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World’s smallest Mona Lisa created

Washington, Aug 7 (): American scientists have created a mini version of the famous painting of Leonardo da Vinci’s Mona Lisa on the world’s smallest canvas, which measures just 30 microns in width, the surface one-third the width of a human hair.

The team created this mini painting ‘Mona Lisa,’ by using an atomic force microscope and a process known as Thermo Chemical Nano Lithography (TCNL).

The team used a heated cantilever, a small device that can exactly apply heat to a surface. Using the cantilever the researchers prompted heat-based chemical reactions on a surface. When more heat was applied, the picture got a darker shade of grey in that area. They worked pixel by pixel, to apply the right amount of heat to get the colour of grey they desired.

The researchers applied different amounts of heat at different spots, until they created a black and white version of da Vinci’s famed painting.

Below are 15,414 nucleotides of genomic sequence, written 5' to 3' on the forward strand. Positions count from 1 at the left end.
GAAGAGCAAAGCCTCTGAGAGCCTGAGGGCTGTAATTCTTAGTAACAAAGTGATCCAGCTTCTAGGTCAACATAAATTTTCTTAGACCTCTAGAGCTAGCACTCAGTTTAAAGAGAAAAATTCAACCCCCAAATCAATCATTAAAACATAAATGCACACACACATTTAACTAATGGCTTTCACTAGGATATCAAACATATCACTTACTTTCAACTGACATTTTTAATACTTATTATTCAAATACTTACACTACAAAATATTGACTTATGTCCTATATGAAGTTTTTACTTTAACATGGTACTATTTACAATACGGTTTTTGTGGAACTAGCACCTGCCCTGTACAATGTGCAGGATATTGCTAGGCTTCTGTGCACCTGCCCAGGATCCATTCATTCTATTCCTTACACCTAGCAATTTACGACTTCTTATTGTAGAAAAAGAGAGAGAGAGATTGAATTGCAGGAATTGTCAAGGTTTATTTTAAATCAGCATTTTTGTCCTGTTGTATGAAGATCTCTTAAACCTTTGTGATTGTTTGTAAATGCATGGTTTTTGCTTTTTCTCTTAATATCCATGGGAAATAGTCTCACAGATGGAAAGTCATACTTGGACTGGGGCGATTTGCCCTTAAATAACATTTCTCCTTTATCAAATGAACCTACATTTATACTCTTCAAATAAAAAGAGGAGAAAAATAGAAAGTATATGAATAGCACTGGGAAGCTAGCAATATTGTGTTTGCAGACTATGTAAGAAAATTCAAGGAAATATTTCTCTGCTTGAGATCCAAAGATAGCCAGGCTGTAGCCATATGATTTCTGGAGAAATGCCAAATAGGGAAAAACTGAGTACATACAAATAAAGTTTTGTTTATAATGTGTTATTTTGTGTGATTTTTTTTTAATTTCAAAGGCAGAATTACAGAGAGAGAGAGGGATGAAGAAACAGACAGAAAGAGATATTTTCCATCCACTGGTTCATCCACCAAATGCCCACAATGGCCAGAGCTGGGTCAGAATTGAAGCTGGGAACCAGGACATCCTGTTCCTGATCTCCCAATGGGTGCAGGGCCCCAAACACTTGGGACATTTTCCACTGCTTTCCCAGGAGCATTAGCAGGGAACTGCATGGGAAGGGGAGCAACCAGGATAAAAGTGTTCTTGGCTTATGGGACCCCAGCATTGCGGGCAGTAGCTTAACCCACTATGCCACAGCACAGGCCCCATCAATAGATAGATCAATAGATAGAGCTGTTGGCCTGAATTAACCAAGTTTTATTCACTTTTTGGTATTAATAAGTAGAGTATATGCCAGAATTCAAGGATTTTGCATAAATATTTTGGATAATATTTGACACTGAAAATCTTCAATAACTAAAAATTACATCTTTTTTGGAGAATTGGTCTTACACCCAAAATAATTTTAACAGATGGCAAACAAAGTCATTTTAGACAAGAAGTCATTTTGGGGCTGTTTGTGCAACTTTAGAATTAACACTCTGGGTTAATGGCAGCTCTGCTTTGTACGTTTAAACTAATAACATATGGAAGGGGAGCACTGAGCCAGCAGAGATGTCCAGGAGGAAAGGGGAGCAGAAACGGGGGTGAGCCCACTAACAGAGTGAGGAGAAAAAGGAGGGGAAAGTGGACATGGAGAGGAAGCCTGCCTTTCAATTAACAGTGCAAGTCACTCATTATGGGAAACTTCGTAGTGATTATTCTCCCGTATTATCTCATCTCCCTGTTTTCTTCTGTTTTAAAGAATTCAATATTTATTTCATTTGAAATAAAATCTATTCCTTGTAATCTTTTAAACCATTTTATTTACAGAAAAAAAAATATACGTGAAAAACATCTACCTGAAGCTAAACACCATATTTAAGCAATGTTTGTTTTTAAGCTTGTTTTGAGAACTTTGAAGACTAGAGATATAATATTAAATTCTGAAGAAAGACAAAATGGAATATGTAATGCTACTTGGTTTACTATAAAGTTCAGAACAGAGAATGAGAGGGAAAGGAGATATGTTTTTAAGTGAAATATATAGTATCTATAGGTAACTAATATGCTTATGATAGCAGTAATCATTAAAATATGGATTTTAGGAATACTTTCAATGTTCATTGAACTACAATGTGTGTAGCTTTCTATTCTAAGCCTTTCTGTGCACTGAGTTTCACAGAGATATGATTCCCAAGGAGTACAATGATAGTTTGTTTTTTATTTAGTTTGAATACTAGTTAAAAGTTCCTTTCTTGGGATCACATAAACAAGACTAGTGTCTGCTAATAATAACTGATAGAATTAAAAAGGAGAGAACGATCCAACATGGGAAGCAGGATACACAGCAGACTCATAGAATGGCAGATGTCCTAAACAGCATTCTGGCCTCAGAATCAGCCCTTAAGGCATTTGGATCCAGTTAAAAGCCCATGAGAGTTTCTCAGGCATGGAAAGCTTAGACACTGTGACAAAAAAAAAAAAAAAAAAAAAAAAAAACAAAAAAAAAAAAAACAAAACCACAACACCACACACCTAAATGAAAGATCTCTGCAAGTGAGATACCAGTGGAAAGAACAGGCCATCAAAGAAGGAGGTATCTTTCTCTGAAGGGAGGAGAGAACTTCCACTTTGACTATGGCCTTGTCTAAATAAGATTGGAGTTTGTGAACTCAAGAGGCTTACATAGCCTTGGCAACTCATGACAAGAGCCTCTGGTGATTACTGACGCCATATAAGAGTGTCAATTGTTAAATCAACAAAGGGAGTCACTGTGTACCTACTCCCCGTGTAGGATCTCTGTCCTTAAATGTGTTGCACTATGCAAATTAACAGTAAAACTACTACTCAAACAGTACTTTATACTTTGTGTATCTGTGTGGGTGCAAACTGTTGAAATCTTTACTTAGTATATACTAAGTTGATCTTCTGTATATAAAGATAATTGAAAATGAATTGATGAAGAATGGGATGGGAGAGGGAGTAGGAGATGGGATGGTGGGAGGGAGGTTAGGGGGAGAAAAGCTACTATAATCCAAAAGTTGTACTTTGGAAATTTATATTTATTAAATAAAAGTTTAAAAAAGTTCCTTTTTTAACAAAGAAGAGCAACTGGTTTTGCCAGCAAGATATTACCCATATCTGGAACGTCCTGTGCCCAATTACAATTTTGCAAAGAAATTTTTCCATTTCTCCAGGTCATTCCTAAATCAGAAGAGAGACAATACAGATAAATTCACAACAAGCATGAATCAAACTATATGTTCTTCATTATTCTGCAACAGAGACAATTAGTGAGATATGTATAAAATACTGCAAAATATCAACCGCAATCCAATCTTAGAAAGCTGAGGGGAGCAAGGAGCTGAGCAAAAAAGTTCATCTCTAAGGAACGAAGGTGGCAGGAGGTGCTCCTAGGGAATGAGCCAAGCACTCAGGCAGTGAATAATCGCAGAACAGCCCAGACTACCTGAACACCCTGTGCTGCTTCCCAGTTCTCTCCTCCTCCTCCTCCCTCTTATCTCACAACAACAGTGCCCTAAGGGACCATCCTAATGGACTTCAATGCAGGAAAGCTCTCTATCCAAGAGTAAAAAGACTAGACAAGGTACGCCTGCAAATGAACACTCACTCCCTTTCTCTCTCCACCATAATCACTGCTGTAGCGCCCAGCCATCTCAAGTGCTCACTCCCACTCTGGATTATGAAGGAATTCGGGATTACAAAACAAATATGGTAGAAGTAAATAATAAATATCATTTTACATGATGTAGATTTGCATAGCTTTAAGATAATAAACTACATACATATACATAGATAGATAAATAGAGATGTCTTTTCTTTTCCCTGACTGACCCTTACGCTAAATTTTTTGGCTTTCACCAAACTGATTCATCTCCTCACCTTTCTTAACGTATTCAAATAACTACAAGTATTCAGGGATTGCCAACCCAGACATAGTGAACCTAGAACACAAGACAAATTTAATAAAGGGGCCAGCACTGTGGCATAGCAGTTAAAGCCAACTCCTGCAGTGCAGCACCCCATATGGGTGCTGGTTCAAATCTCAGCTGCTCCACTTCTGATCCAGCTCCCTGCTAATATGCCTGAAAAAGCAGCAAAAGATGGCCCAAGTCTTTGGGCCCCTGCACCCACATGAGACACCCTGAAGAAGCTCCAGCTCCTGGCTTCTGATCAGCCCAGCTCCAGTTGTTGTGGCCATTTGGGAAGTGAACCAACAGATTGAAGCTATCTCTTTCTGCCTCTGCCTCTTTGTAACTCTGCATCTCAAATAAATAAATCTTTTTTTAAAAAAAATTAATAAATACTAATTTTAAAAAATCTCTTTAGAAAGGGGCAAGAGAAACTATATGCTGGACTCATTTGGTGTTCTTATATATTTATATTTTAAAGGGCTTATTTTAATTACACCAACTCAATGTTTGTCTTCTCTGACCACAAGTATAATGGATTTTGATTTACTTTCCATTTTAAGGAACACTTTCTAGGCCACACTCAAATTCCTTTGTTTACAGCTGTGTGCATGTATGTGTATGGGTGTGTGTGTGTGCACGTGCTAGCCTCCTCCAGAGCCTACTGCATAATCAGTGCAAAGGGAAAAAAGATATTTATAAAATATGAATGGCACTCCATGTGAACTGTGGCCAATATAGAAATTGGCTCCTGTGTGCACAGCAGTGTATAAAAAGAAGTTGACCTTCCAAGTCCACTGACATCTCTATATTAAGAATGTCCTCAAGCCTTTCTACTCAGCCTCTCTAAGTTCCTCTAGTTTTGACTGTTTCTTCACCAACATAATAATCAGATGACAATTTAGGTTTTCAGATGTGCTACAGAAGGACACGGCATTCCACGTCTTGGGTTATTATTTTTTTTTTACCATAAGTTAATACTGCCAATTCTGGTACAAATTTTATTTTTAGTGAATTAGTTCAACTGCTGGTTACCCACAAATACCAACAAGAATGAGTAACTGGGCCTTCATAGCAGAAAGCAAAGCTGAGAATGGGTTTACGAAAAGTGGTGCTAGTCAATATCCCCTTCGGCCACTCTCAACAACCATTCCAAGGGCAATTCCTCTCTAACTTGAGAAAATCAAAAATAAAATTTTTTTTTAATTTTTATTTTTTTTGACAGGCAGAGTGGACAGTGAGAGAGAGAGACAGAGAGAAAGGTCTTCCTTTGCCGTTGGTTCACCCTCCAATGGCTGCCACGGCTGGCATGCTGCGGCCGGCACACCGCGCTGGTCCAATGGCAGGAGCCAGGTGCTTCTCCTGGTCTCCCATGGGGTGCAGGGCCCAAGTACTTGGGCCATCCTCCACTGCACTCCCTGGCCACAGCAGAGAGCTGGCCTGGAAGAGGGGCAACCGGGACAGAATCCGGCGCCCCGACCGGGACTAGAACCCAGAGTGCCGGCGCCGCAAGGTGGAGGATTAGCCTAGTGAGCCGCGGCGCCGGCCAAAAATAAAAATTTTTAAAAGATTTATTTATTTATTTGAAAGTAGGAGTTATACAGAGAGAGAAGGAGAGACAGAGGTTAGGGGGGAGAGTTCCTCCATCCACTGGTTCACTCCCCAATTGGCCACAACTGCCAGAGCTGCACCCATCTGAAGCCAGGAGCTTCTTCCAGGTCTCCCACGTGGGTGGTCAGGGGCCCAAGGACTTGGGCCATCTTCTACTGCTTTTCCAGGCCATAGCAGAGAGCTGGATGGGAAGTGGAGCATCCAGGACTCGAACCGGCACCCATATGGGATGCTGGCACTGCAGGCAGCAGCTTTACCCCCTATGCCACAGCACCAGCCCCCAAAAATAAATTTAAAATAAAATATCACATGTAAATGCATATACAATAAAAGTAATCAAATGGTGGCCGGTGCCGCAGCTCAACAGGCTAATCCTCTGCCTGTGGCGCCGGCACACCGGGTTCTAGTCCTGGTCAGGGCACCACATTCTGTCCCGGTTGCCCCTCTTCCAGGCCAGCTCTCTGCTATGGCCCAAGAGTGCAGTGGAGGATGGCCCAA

Jennifer Curtis, lead author and an associate professor in the School of Physics said in a statement by tuning the temperature, their team manipulated chemical reactions to yield variations in the molecular concentrations on the Nano scale. Each pixel is spaced by 125 nanometres.

Production of chemical concentration gradients and variations on the sub-micrometre scale are difficult to achieve with other techniques, despite a wide range of applications the process could allow.

Curtis said that this technique should enable a wide range of previously inaccessible applications and experiments and in fields as diverse as nano electronics, optoelectronics and bioengineering.

Another advantage is that atomic force microscopes are fairly common and the thermal control is relatively straightforward, making the method accessible to both industrial and academic laboratories.

The researcher said that the spatial limitation of these reactions provides the exactness required to generate complex chemical images like the Mini Lisa.

As the technique offers high spatial resolutions at a speed faster than other existing methods, even with a single cantilever, Professor Curtis is hopeful that TCNL will provide the choice of Nano scale printing integrated with the fabrication of large quantities of surfaces and the materials with dimensions more than one billion times larger than the TCNL features themselves.

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